Will a casino in Cape Girardeau become a reality?

By Mary-Ann Maloney - bio | email

CAPE GIRARDEAU, MO (KFVS) - Many Cape Girardeau voters are hoping the city takes a gamble on casino gambling.

On November 2nd, residents head to the polls to decide whether or not a casino belongs downtown.

The $125 million facility as proposed by the Isle of Capri Corporation would include five restaurants, 1200 slot machines, meeting space, upper deck lounge and perhaps even a hotel someday.

The Isle of Capri group has been buying up property around the site of the old Florsheim Shoe factory for months.

There are thousands though, who are hoping Cape Girardeau residents vote down the measure come Tuesday.

Doug Austin is the spokesperson for the Quality for Life Committee in Cape Girardeau.  His group got thousands of signatures to put this issue on the ballot and is working to convince people that Cape Girardeau would suffer if a casino is built here.

"What kind of legacy am I setting for my children, my grandchildren if I tell them you get something for nothing?  That work is not necessary,"  Austin said.

Even if Cape voters say yes, the future of gambling in the rivertown is in the hands of the Missouri Gaming Commission.

The commission, made up of five men from Kansas City,  St. Louis, Sedalia and Republic, Missouri, will consider how Cape residents feel about the idea before issuing the state's 13th license.

There is thought that because the closest Missouri casino to Cape is 85 miles away in Caruthersville, the market can draw new casino patrons.  Isle of Capri estimates it can pull one million visitors from six states to Cape Girardeau every year.

Caruthersville has been home to Lady Luck Casino, owned and operated by the Isle of Capri, for years.

Chief of Police Chris Riggs says he can't say anything negative about the casino and what it's meant for Caruthersville.  He says there has not been an up tick in crime and that the Isle of Capri has been a good corporate citizen.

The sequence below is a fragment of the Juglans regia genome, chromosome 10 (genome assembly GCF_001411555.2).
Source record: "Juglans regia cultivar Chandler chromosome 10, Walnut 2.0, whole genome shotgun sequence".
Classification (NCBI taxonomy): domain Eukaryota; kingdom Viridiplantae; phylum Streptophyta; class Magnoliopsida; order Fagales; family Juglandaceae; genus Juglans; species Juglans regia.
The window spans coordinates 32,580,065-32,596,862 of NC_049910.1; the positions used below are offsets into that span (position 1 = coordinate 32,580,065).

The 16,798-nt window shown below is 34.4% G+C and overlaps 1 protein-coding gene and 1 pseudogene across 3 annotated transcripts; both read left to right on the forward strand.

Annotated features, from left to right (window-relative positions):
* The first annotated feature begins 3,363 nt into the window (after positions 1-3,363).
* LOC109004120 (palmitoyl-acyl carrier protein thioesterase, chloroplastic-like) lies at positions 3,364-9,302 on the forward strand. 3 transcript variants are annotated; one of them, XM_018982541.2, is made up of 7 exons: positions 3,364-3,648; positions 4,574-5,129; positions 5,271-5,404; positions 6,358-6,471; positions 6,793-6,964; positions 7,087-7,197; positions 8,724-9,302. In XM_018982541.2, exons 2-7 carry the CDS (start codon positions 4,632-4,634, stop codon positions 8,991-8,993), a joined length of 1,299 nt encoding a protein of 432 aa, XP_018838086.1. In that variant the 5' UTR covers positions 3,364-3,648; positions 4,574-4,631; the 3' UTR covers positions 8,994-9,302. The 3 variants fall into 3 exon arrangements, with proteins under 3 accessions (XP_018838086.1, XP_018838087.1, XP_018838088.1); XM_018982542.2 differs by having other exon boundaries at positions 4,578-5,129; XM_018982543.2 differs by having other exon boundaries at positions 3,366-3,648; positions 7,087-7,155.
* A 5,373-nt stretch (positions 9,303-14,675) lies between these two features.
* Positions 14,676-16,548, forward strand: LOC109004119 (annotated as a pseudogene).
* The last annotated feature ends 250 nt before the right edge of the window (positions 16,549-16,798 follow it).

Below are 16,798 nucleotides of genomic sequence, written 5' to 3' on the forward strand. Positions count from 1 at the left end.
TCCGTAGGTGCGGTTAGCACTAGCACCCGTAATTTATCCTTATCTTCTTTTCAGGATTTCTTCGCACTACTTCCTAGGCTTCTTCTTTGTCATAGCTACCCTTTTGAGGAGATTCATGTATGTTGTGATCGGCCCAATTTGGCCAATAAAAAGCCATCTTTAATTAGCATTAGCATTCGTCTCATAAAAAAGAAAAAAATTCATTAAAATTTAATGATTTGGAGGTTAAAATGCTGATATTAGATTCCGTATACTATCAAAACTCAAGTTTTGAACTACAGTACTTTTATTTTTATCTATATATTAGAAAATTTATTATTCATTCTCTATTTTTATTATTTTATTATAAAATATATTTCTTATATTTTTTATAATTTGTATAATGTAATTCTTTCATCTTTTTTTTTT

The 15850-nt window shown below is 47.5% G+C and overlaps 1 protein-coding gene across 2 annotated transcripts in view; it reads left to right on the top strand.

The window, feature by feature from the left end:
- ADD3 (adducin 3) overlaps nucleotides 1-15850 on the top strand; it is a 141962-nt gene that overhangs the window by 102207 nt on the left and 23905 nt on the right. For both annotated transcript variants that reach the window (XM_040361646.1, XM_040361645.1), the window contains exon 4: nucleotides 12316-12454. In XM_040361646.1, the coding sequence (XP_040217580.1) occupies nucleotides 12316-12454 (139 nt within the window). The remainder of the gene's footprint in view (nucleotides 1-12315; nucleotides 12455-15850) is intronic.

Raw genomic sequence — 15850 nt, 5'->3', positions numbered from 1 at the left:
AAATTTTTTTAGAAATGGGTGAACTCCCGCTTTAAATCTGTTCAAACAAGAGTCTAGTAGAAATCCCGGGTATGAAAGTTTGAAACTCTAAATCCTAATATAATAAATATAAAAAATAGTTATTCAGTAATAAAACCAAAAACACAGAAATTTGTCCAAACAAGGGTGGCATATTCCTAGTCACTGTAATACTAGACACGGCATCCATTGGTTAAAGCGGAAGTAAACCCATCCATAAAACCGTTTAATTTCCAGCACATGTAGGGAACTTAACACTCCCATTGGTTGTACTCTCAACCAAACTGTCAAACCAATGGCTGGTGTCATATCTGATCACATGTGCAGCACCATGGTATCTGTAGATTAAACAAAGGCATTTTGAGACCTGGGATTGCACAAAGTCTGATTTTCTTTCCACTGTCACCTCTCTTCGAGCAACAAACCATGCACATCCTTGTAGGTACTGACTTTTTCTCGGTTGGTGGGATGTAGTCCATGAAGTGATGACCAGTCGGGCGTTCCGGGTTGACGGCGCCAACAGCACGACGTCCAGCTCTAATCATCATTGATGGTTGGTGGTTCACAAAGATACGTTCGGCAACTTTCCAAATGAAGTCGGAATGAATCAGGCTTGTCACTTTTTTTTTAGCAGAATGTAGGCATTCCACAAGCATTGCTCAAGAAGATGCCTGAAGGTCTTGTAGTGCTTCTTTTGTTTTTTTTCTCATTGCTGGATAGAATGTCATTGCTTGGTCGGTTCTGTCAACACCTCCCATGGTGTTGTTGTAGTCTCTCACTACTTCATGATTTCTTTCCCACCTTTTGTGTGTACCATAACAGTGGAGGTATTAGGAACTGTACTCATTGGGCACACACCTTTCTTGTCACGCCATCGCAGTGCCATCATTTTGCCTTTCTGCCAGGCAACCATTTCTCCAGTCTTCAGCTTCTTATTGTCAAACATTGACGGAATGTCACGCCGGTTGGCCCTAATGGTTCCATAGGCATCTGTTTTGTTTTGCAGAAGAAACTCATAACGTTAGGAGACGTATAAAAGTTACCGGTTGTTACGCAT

Jean Trainor and her husband have owned Little Pizza Heaven for 30 years.  Jean voted for the casino years ago and doesn't regret it.  She says the casino has been good for the city.

Drive through Lady Luck's parking lot any given day and you'll see license plates from Tennessee, Mississippi,  Arkansas and beyond.

Business owners in downtown Cape Girardeau love the idea of 25,000 people a week visiting the city and hopefully their shops.

Some argue that this isn't about whether or not you should gamble-just don't visit the casino if you're morally opposed to it-but rather, it's about the city's chance to develop the downtown into a bustling place and generate tax revenue that would improve infrastructure, roads and schools across Cape.

The neighborhood where the Isle of Capri plans to build the casino pays about $10,000 a year now in taxes.

If a casino is approved, a license granted and the casino is built, those taxes jump up to $3 million a year.

This isn't a new idea to Cape.   In 1993 voters first said no, then later yes, to a casino, but then were passed over by the gaming commission.

History will repeat itself on November 2nd as once again voters are given the choice of whether to take a chance on gambling.  Which part of the city's history will repeat itself?

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